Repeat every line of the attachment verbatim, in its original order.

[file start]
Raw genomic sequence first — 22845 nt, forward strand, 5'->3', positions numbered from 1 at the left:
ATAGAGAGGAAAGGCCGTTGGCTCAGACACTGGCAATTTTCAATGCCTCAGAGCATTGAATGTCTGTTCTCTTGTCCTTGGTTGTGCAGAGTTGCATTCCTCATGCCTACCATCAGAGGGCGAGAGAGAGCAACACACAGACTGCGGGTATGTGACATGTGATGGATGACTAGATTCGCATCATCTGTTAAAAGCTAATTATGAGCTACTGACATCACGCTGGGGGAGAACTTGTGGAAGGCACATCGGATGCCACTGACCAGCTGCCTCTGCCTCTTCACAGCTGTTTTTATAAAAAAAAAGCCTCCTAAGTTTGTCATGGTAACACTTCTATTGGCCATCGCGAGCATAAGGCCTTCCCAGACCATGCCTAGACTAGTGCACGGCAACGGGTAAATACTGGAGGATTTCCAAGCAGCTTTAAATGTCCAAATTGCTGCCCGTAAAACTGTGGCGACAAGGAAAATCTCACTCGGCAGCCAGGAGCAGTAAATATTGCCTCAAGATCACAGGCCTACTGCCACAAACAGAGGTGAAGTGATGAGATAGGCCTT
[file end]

Raw genomic sequence first — 22845 nt, forward strand, 5'->3', positions numbered from 1 at the left:
ATAGAGAGGAAAGGCCGTTGGCTCAGACACTGGCAATTTTCAATGCCTCAGAGCATTGAATGTCTGTTCTCTTGTCCTTGGTTGTGCAGAGTTGCATTCCTCATGCCTACCATCAGAGGGCGAGAGAGAGCAACACACAGACTGCGGGTATGTGACATGTGATGGATGACTAGATTCGCATCATCTGTTAAAAGCTAATTATGAGCTACTGACATCACGCTGGGGGAGAACTTGTGGAAGGCACATCGGATGCCACTGACCAGCTGCCTCTGCCTCTTCACAGCTGTTTTTATAAAAAAAAAGCCTCCTAAGTTTGTCATGGTAACACTTCTATTGGCCATCGCGAGCATAAGGCCTTCCCAGACCATGCCTAGACTAGTGCACGGCAACGGGTAAATACTGGAGGATTTCCAAGCAGCTTTAAATGTCCAAATTGCTGCCCGTAAAACTGTGGCGACAAGGAAAATCTCACTCGGCAGCCAGGAGCAGTAAATATTGCCTCAAGATCACAGGCCTACTGCCACAAACAGAGGTGAAGTGATGAGATAGGCCTT